Margaret Harley, a 36-year-old health care fundraiser who lives in Pigtown, thinks her adopted hometown of Baltimore is brimming with potential — it just needs a leader who won’t get in their own way.

“There’s so many areas of the city that could be revitalized,” she said. “But there’s no drive for investment. The Police Department has failed repeatedly and repeatedly to get its act together. People don’t want to invest if they feel unsafe. It’s all a vicious cycle that needs tackling.”

Harley is among the roughly 30% of respondents to the Goucher College Poll who haven’t made up their mind or want another choice from the current field competing for mayor — a potentially decisive bloc. When pressed, some of those respondents said they just won’t vote for either of the two leading candidates, Mayor Brandon Scott and former Mayor Sheila Dixon.

Whether Scott and Dixon can change those voters’ fixed perceptions — or whether it encourages another candidate to jump in — is a significant dynamic in the still-early 2024 contest.

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Harley is inclined toward Scott: He’s energetic and his love for Baltimore is crystal clear to anyone who meets him, she said. “We need that energy and that let’s-bring-people-to-the-table attitude,” she said. “I think older generations of leaders are not as ready to do that.”

She said she’s heard good things about Dixon, but she’s torn: “I believe in second chances, but acts like hers while in office make me hesitate.”

Harley said the former mayor has a ways to go to bring herself and other people she knows on board. “I don’t know that I’ve heard new ideas from her. All I’ve heard is, ‘I’ve done it once and I can do it again.’ I haven’t heard the messaging progress beyond that yet, but there’s time to make that happen,” she said.

The Goucher-Banner poll surveyed 537 registered Democrats by landline and mobile about the mayor’s race from Sept. 19-23. Their responses have a margin of error of 4.2 percentage points.

Among the Democrats surveyed, 39% said they would vote for Dixon if the primary election were held today, while 27% chose Scott. Another 23% prefer “some other candidate.”

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Undecided voters and voters who said another candidate were probed further. Respondents who were undecided or said they wanted another candidate were asked a follow-up question: If the race is just between Scott and Dixon, “which candidate currently has the best chance of earning your vote?”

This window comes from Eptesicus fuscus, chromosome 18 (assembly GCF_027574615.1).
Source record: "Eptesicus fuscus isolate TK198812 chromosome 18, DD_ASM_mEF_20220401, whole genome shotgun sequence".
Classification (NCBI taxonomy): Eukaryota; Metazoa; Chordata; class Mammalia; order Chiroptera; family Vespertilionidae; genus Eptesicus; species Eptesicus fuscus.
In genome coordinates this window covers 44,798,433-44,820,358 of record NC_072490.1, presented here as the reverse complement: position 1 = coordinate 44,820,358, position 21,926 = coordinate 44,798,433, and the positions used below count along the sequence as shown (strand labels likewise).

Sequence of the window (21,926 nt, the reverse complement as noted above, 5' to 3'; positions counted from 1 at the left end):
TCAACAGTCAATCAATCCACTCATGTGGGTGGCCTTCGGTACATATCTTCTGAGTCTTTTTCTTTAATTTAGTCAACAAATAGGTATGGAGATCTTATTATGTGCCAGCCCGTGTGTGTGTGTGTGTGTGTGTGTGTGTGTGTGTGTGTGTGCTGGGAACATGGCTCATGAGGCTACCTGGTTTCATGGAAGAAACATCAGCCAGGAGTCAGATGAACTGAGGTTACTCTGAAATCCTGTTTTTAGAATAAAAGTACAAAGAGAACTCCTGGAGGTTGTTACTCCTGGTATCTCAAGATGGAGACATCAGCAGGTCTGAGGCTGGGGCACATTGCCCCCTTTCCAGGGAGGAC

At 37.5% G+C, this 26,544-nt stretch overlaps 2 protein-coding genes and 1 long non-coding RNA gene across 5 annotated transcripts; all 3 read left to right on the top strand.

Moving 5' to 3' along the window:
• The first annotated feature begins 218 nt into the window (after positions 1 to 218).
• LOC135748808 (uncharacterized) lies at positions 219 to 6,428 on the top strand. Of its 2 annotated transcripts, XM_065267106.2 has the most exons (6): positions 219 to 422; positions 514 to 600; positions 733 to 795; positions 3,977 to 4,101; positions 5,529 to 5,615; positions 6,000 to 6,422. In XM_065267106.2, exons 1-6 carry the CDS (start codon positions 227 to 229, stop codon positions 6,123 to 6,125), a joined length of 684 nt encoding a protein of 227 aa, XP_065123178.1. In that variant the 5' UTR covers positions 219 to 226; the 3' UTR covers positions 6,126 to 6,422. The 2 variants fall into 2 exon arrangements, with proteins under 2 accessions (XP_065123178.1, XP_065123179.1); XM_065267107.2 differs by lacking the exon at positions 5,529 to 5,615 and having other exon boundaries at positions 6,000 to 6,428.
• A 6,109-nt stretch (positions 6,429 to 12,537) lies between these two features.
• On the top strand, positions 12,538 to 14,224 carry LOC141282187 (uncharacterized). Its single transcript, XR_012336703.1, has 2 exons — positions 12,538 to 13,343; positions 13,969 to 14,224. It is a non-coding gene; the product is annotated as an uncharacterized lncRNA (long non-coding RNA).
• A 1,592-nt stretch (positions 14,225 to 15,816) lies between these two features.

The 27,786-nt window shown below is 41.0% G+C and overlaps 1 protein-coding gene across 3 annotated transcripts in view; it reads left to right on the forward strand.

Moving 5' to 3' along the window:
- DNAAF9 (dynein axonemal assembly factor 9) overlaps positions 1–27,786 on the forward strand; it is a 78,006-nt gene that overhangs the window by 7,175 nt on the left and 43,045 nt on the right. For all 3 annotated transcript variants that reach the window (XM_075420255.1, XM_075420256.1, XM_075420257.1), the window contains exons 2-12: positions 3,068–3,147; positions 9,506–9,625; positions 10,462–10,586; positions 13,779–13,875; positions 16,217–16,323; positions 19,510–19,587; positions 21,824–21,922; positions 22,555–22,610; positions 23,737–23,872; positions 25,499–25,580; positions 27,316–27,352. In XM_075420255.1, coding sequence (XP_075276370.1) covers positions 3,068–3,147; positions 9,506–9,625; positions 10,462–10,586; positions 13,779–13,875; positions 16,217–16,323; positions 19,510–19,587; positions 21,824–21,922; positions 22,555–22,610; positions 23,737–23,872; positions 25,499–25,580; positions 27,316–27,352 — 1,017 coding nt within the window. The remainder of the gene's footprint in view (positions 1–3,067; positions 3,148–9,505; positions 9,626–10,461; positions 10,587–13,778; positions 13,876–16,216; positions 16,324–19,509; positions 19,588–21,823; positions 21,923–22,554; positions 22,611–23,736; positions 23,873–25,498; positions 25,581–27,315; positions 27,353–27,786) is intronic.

Voters split fairly evenly: Scott netted 36%, while Dixon picked up 33%. A portion of voters were still uncommitted, even in a two-way race: 21% said neither candidate or that they wouldn’t vote. Another 10% were unsure or refused to answer.

At this point in time, undecideds are a really diverse group, in terms of race, age, gender and education, said pollster Mileah Kromer, associate professor of political science and the director of the Sarah T. Hughes Center for Politics at Goucher College.

“The big thing is, Dixon will have to work to expand her base beyond the folks that voted for her 2020 and 2016,” she said. “For Scott, it’s all about changing his standing with the general public.”

Dixon, 69, and Scott, 39, have faced off against each other in the mayoral primary before. In 2020, Scott came out on top of a crowded, competitive field by winning 29.6% of the electorate to Dixon’s 27.5% — a difference of about 3,000 votes. About 570,000 people live in deep-blue Baltimore.

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Dixon officially entered the primary last month, marking the third time she’s run for mayor since leaving the office in disgrace in 2010, as part of a guilty plea in a perjury case, months after she was convicted of misdemeanor embezzlement for taking gift cards intended for poor families. The first female mayor of Baltimore, Dixon automatically ascended to the office after then-Mayor Martin O’Malley resigned to become governor. She won a full term after convincing voters of her prowess as a city manager and vision of a “cleaner, greener, safer” Baltimore.

She lost the 2016 primary to Catherine Pugh by less than two percentage points. Undeterred, she waged a write-in campaign, netting more than 50,000 votes in the general election.